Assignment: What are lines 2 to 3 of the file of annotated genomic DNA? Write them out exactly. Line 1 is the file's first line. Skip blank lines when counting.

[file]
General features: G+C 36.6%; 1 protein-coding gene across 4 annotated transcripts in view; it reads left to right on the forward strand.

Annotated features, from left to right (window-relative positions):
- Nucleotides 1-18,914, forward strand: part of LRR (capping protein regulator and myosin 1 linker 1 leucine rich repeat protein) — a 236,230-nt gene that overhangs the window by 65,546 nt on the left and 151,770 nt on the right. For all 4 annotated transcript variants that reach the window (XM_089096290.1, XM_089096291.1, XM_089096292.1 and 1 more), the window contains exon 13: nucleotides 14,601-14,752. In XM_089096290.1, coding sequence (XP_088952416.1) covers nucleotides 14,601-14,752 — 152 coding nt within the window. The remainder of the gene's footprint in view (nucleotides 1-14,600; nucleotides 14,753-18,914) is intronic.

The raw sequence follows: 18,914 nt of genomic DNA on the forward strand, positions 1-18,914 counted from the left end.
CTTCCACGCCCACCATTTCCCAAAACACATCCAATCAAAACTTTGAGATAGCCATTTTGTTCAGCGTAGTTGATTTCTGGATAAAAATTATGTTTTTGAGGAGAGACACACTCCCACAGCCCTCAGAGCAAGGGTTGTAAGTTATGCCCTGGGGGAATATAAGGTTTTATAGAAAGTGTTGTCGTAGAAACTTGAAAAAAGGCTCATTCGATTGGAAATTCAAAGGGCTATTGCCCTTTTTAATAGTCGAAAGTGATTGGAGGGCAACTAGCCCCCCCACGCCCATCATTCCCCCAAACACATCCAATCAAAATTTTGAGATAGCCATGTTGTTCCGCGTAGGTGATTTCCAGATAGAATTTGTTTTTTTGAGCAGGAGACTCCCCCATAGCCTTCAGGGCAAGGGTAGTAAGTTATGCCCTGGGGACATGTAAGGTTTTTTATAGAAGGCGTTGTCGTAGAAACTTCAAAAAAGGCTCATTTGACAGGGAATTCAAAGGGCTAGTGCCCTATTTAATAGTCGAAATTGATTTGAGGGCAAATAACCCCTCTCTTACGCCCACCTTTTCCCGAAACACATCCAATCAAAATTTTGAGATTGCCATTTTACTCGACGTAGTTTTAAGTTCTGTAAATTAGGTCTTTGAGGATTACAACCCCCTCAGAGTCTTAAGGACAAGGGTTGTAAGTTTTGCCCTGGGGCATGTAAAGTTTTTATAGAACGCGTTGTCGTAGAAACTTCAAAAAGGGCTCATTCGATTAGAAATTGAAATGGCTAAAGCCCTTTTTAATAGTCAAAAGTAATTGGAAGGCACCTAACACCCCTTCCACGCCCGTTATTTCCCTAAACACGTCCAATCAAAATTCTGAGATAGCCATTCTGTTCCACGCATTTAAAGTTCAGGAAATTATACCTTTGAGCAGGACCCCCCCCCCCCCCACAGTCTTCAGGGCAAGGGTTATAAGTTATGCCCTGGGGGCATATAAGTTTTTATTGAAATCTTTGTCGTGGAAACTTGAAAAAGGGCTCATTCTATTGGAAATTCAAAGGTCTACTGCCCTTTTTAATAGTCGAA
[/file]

Annotated features, from left to right (window-relative positions):
- Nucleotides 1-18,914, forward strand: part of LRR (capping protein regulator and myosin 1 linker 1 leucine rich repeat protein) — a 236,230-nt gene that overhangs the window by 65,546 nt on the left and 151,770 nt on the right. For all 4 annotated transcript variants that reach the window (XM_089096290.1, XM_089096291.1, XM_089096292.1 and 1 more), the window contains exon 13: nucleotides 14,601-14,752. In XM_089096290.1, coding sequence (XP_088952416.1) covers nucleotides 14,601-14,752 — 152 coding nt within the window. The remainder of the gene's footprint in view (nucleotides 1-14,600; nucleotides 14,753-18,914) is intronic.